Dean Ohlman has 21 Reasons That Evangelicals Don’t Get Creation Care over at Restoring Eden. Here are a few:
1. Evangelicals understand that people are special because we’re made in the image of God, but we typically fail to see that the non-human creation is also special because it was created “very good” by the God we say we serve (Genesis 1:31).
6. Evangelicals often sing that “this earth is not our home” and that we’re “just a-passin’ through.” This simplistic and biblically questionable refrain keeps us from grasping the fact that while we are here, it’s not only our home, it’s also our responsibility; we’re expected to care for, guard, keep, cultivate, and wisely develop its potentialities until it is finally reconciled to God through Christ (Genesis 2:15; Colossians 1:20).
10. Because Evangelicals have no commonly accepted and well-articulated theology of creation (nature), we have become not only ineffective in addressing mankind’s abuse of the creation, but we also become a part of the problem.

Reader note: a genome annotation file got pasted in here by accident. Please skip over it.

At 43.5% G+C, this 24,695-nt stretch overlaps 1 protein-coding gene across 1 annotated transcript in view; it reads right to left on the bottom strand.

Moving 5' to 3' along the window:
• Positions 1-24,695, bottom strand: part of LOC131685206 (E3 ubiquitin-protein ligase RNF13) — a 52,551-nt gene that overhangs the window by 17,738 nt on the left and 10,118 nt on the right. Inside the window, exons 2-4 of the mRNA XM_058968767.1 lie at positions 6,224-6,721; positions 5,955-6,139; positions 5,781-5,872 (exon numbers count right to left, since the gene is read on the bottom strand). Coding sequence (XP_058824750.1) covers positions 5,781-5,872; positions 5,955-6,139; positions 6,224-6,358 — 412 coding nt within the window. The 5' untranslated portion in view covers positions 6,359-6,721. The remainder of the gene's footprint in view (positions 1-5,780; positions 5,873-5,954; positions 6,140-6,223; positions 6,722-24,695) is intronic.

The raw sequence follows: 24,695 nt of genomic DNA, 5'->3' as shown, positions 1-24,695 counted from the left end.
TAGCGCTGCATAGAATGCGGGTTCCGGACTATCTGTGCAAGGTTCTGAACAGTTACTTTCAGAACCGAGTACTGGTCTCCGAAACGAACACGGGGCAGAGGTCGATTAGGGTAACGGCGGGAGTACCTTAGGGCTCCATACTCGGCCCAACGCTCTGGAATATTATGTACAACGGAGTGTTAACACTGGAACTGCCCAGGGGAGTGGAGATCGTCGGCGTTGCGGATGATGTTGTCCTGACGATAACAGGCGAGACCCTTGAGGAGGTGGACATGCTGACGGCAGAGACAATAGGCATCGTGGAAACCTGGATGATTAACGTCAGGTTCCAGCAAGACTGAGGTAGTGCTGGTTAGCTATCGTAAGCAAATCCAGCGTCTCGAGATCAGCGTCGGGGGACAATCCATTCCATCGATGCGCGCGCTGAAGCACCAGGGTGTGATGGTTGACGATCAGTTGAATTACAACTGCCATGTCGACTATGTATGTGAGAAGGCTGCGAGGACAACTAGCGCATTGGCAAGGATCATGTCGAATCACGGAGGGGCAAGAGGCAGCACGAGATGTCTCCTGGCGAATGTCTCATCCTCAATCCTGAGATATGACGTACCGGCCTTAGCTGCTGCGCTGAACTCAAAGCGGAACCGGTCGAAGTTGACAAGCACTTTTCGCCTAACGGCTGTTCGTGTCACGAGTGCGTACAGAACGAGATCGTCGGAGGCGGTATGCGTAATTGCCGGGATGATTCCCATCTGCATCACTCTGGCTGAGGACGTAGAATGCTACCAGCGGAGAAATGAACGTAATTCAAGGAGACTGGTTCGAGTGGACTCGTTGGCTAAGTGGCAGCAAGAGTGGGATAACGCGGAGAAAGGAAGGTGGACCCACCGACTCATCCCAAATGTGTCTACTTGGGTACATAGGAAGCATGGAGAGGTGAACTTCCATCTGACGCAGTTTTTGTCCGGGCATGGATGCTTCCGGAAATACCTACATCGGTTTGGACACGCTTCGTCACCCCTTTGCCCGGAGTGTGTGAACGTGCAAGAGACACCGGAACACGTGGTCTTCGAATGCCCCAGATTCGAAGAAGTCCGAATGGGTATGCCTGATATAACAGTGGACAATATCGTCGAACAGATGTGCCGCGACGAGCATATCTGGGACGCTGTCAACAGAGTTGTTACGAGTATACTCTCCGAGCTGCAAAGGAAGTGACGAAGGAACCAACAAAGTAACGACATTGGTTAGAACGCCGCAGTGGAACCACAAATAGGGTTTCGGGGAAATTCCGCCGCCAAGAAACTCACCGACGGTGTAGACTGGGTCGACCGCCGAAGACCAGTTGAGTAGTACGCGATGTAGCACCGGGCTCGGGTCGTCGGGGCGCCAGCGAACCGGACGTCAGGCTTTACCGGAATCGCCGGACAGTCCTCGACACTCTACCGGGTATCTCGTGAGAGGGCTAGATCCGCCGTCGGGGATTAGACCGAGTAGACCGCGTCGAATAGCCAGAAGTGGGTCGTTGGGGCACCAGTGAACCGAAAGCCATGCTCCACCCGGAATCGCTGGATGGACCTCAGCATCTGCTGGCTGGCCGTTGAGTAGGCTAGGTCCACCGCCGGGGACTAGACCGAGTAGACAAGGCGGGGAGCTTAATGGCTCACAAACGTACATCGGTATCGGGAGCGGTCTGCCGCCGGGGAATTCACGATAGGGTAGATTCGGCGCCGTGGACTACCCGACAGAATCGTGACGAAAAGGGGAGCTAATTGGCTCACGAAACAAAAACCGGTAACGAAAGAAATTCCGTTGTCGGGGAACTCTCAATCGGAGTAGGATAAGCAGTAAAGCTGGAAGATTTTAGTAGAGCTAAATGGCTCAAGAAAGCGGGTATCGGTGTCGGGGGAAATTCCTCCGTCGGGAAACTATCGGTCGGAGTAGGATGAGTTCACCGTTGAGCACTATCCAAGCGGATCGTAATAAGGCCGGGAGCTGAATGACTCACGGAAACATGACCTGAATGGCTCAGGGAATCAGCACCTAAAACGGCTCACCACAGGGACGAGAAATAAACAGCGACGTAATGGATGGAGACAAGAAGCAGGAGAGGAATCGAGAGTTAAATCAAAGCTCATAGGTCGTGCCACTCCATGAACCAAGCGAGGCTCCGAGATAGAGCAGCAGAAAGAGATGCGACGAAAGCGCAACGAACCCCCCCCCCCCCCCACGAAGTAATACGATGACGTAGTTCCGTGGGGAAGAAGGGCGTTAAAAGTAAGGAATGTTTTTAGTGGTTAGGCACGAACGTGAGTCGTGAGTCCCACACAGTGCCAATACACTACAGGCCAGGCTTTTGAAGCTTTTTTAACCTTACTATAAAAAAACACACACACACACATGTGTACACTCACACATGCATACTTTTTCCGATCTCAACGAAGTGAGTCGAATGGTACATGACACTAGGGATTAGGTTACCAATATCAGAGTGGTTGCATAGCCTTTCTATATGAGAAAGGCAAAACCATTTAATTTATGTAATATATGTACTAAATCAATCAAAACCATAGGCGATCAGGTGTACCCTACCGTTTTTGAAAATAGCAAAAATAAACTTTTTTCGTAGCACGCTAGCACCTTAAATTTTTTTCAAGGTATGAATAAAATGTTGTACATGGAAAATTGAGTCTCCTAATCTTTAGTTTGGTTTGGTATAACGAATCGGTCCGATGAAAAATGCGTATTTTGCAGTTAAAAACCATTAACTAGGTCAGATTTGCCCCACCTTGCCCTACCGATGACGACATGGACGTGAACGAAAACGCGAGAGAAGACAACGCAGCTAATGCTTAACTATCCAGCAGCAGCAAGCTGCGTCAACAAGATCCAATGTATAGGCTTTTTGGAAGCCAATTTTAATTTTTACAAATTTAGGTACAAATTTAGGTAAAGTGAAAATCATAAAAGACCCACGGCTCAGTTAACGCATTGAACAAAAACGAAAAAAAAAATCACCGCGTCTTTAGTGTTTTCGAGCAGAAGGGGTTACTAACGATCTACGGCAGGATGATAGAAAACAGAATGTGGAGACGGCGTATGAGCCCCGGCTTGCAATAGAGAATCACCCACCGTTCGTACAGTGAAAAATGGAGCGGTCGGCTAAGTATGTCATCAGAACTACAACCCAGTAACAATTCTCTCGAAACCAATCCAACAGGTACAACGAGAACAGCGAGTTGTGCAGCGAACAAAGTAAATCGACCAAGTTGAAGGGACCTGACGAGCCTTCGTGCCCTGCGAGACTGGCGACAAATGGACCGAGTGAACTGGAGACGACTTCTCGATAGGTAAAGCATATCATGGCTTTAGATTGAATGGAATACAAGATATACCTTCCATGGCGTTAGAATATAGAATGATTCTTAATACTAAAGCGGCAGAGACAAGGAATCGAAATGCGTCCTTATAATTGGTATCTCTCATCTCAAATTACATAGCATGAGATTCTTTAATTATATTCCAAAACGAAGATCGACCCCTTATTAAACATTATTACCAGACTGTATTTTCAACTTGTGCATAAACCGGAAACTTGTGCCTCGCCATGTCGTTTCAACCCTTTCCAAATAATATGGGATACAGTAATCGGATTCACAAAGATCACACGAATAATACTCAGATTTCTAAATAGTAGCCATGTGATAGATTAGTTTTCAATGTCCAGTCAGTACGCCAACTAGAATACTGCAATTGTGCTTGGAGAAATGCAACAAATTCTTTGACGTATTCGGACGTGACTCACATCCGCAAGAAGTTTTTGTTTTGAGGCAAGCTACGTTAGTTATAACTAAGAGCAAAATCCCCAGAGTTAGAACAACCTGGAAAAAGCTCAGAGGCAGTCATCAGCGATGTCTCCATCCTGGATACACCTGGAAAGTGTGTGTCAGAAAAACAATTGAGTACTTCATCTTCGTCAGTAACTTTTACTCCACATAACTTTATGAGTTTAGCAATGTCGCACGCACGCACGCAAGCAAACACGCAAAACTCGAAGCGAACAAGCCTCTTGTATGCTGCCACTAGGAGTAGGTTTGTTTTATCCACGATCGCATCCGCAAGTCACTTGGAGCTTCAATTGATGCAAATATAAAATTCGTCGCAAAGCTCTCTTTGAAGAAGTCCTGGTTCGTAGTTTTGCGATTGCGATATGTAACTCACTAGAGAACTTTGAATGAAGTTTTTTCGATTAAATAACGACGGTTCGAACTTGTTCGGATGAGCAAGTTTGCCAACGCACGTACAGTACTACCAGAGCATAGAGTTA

16. As political and social conservatives, evangelicals often consider the opinions of conservative radio talkshow hosts as “gospel”—especially the almost daily derogatory characterization of many responsible creation-care measures as the work of “environmental whackos.”
Read all 21 Reasons. I didn’t have any reservations with any of them.
Dean blogs at The Wonder of Creation.
Grace and Peace
3 thoughts on “Why don’t we get it?”
I have railed on this subject in church circles for years now. Perhaps the most damaging theology of the 19th and 20th centuries says that we are in some sort of way station on Earth and that the only hope is to look forward to heaven. The idea cuts the basis for living well (in a full rounded sense of that idea) off at the knees.
God created us for this creation…not some other. He created us to do work here…not somewhere else. If we can only look forward to heaven, then we should be pro-euthanasia, because it hastens that ultimate end…right?
I suspect some conservative evangelicals are going to be very surprised to find themselves back here again after the “end”. Whoops! I guess this planet really does matter to God.
Thanks for your comment, Matt. I especially liked your last paragraph. I’m excited to see the “New Earth.” I think C.S. Lewis shows us a glimpse of what it might be like in The Last Battle and The Great Divorce. There’s no strumming harps on a cloud in these books, nor is there in the book of Revelation.
Earth is our home after all.
Pingback: Third anniversary of The GeoChristian « The GeoChristian